Guarding Against Known Ciphertext Attacks

    Early ciphertexts commonly underwent analysis using the pen and paper method. Many ciphers were broken using statistical techniques for attacking the ciphertext with frequency analysis being one of the most common techniques. Over the course of time, cryptographers were able to develop statistical techniques to analyze ciphertext. With the invention of mechanical encryption techniques such as the German Enigma system, it became significantly more challenging to conduct a ciphertext only attack of a cipher.

    All modern-day cipher systems attempt to protect against the ciphertext only attack. When selecting a cipher model or design today, large amounts of ciphertext are tested against the model to see if there is any statistical vulnerability for the ciphertext for cracking when compared to random text or “noise.” There are a number of cipher systems that did not undergo extensive analysis prior to deployment to the field that are still in use today.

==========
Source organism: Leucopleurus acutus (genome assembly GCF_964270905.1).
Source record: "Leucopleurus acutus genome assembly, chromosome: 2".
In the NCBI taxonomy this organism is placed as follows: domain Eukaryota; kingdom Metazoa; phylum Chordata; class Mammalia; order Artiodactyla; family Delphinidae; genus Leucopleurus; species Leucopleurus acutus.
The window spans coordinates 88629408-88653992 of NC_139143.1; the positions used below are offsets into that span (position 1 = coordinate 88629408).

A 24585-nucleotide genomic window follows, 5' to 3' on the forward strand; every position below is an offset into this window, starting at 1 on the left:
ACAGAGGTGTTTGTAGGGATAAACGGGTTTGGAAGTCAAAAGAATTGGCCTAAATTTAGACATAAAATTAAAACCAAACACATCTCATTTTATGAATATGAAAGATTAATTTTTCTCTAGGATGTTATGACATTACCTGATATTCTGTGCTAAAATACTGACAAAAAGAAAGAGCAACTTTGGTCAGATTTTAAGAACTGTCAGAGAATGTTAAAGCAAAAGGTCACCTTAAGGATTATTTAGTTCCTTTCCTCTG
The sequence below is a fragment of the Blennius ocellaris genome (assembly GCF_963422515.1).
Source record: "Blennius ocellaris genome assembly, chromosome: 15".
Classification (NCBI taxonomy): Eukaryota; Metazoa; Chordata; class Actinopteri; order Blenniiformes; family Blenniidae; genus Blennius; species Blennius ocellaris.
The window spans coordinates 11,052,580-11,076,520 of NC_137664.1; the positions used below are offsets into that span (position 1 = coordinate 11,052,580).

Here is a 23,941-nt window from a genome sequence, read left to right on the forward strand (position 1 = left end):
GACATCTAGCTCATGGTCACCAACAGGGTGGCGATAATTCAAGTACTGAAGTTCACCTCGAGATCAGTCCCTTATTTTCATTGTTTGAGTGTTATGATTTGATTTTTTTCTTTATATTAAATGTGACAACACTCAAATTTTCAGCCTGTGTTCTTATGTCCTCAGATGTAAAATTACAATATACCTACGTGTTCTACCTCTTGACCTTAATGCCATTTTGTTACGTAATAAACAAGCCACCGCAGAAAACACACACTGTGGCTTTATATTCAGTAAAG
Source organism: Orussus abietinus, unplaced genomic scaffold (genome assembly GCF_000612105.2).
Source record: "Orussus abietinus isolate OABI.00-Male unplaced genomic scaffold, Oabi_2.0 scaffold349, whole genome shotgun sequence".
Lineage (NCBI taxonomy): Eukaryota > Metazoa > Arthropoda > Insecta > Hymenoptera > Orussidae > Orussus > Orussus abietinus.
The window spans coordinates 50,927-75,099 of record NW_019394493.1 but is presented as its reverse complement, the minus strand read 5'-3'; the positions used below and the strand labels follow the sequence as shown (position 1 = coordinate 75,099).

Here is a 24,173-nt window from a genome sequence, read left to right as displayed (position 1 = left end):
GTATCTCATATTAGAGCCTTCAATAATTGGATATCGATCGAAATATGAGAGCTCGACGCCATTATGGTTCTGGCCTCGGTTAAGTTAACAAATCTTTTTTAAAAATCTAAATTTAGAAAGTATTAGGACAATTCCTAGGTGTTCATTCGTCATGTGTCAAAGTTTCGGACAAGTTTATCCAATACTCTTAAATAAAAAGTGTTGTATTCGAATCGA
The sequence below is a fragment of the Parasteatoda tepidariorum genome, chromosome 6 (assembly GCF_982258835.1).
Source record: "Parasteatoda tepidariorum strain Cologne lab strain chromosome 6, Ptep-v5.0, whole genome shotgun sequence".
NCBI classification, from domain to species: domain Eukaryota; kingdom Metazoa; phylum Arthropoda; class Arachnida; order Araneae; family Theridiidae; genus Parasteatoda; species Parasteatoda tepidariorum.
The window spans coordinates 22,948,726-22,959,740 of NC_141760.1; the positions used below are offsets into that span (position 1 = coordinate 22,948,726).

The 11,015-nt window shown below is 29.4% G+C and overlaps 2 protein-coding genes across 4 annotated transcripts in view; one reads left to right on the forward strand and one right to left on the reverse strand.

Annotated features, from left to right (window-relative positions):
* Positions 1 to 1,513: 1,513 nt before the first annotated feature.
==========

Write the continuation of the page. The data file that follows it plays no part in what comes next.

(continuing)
Applications Susceptible to Ciphertext Attacks

    The first versions of the PPTP virtual private network software produced by Microsoft are one of these systems. The software used the same RC4 key for both the sending and receiving computer. The newer versions of the software load did solve this problem; however, any time the stream cipher similar to RC4 is used two times with the same key, it is vulnerable to a ciphertext only attack. Another commonly used, but crackable implementation of a weak cipher is WEP (Wired Equivalent Privacy). This protocol is the first security protocol used for WiFi. The standard is crackable by a ciphertext only attack.